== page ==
|September 12, 2011|
One thing that comes up a lot when discussing social media is the issue over privacy. Just how private is the information you post on your Facebook page, for example, or your Twitter page? One of the things that seems to be such a major selling point for Google + right now is that it has increased privacy settings and allows the users to customize their posts so that they can target people more effectively. You consistently, if you spend any time reading or researching social media, see people worrying, wondering and contemplating privacy issues when it comes to social networking.
Well, the concerns are, indeed, there and they are legitimate. One of the most prominent business-related social networks, LinkedIn, just learned a lesson the hard way. For a time, LinkedIn was using the images and photos posted by their users in social advertising. They invented ways to track which companies and groups were being followed and then using the images and information from their users when doing their social advertising, making it appear as if people were endorsing certain companies or products. The service was “opt-out” which meant members had to actively remove themselves from the list by updating their account information.
In August, LinkedIn responded to the negative publicity by removing it. You might have heard of similar problems with Facebook, for example. In nearly every case, the social network comes up with a way to use users information and people object, there is a major out-cry, and the social network removes the offending service. It doesn’t always work, but if the uproar is loud enough, they usually react.
At least part of this is due to the fact that this is all still new territory, even for the social networks themselves. Most of them started without any clear idea of how they were going to make money, but they wanted to get as many users as possible. Once they had their millions of users, and were satisfied that they were suitably hooked, then it was time to see how to make a little money. Many of the social networks have turned to advertising as their way of making that money. They have all quickly found out that charging users money just directs them to other forms of social media.
Where does that leave you? Well, it means you cannot rest on your laurels. Just because you sign up with a social networking site and create your profile that you can now sit back and relax and expect those phones to start lighting up. If you don’t want your company information, or your user information, used in a way that you did not authorize, you had better do your research.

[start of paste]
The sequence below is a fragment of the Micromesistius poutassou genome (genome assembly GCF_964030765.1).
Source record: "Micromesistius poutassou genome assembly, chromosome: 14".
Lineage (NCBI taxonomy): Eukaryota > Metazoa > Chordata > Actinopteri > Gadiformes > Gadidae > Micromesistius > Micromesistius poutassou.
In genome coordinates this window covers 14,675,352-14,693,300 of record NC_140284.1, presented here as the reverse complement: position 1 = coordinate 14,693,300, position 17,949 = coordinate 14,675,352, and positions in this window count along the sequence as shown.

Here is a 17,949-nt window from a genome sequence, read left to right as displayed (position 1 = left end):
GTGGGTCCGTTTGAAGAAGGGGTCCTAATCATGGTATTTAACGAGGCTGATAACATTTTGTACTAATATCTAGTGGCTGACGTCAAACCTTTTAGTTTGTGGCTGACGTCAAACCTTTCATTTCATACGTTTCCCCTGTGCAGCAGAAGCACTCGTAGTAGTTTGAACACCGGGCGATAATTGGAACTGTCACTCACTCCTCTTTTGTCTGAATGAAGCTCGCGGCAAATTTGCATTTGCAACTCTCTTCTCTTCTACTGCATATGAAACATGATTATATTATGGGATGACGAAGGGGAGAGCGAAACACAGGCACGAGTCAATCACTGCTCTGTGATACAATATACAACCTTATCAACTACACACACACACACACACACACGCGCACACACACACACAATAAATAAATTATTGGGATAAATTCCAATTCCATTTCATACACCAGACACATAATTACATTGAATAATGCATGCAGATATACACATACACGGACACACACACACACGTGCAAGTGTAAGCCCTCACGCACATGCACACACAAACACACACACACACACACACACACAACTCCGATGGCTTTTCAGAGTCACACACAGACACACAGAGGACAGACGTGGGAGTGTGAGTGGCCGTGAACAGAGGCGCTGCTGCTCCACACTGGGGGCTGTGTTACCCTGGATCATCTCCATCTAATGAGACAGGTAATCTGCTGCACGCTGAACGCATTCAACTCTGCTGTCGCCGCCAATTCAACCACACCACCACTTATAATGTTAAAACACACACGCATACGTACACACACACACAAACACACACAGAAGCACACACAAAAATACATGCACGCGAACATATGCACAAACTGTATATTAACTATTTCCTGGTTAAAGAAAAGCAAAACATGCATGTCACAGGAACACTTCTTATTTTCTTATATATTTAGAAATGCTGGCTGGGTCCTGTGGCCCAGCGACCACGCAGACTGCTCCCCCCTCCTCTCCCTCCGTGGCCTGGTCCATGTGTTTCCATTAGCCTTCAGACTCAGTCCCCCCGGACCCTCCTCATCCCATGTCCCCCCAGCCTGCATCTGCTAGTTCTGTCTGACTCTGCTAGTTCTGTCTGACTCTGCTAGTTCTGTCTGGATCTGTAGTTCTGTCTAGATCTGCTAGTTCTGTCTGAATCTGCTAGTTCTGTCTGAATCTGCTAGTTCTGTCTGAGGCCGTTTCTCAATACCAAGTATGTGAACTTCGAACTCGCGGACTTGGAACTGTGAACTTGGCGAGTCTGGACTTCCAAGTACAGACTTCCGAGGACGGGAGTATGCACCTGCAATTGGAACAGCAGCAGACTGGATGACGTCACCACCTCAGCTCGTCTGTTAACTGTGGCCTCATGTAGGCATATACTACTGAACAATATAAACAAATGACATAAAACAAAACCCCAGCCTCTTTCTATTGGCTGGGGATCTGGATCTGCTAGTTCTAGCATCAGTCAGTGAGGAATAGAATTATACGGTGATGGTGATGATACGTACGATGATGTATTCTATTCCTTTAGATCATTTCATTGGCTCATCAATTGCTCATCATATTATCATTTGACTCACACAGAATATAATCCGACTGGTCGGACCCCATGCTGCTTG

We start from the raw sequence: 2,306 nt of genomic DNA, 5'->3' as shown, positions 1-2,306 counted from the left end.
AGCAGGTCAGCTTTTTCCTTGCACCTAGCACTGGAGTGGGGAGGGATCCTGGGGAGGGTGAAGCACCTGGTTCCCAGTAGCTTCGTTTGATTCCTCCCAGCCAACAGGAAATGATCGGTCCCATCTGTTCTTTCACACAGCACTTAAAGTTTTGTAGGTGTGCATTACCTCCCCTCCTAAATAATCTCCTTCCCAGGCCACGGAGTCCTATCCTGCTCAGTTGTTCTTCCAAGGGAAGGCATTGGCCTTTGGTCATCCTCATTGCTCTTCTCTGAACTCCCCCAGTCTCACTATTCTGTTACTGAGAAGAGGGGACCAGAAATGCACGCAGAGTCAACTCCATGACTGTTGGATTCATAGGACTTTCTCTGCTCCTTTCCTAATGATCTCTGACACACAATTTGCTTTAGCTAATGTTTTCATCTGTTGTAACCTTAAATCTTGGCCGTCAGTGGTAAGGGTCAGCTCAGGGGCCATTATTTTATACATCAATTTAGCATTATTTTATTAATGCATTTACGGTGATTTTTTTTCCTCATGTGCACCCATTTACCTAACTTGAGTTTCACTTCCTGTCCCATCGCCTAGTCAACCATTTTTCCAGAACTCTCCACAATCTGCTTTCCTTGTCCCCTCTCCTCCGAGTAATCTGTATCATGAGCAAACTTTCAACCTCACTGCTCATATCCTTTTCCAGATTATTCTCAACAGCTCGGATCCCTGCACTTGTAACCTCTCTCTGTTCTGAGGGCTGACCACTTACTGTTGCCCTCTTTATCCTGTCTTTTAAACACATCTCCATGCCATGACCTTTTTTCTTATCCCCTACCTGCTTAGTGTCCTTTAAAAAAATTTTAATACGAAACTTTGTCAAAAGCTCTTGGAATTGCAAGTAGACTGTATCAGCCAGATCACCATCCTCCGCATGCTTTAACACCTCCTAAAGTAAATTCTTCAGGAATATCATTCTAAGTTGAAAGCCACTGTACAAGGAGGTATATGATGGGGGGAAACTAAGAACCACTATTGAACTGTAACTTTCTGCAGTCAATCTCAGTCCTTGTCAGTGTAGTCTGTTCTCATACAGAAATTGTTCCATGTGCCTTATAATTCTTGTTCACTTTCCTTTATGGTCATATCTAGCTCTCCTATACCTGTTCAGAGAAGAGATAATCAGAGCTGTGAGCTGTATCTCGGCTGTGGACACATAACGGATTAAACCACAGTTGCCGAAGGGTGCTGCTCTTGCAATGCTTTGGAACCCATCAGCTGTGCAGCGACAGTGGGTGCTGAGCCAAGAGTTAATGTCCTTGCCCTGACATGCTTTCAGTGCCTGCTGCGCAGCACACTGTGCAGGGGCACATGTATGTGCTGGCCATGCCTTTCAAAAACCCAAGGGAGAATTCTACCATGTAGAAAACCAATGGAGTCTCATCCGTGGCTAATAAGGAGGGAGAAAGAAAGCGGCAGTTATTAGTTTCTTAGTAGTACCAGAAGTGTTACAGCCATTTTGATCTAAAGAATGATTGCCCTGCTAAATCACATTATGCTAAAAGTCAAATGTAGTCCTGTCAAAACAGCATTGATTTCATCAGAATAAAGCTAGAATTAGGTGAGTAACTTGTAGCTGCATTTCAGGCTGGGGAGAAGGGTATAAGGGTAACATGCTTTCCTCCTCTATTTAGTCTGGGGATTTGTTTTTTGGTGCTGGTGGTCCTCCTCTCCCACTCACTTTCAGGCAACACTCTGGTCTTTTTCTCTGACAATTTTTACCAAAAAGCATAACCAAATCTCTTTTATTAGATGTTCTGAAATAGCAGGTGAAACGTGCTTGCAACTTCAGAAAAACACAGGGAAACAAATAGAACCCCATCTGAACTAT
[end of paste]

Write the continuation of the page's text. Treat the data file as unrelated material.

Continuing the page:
Read everything when you first create your profile. Read the fine print. Does it say that anything you put into your profile is fair game for the social network to use as they please? If so, and this bothers you, you may want to consider a different option.
Study all of the privacy controls that you have. It may seem intimidating, at first, to read all of those pages when you first sign up, but the devil is in the details. There may be a box that the social network auto-fills that you might not want to be signed up for. If so, uncheck that box, but make sure you take the time to find it.
Keep your ear to the ground. Social media changes rapidly, but there are websites out there that cover nothing but. Mashable is a good one. Ragan Communications, out of Chicago, does an excellent job of monitoring the world of social media. Sometimes a simple Google search about privacy issues connected with the various social networks can yield large volumes of information. Using discussion groups about social media can also help.
Not every statement you hear about a social network is true. Facebook has had to fend off more than a few false accusations of devious things that they were reportedly up to. So, don’t freak out at the first inkling you hear about what a social networking might be doing with your information. Do your research, or ask a professional.
That’s right, there are communications firms out there that can keep track of these things for you. They know where to get the latest information about the social network you are concerned about. It’s what they do, day in and day out. Give them a call if you get lost, and they can help you find your way back home.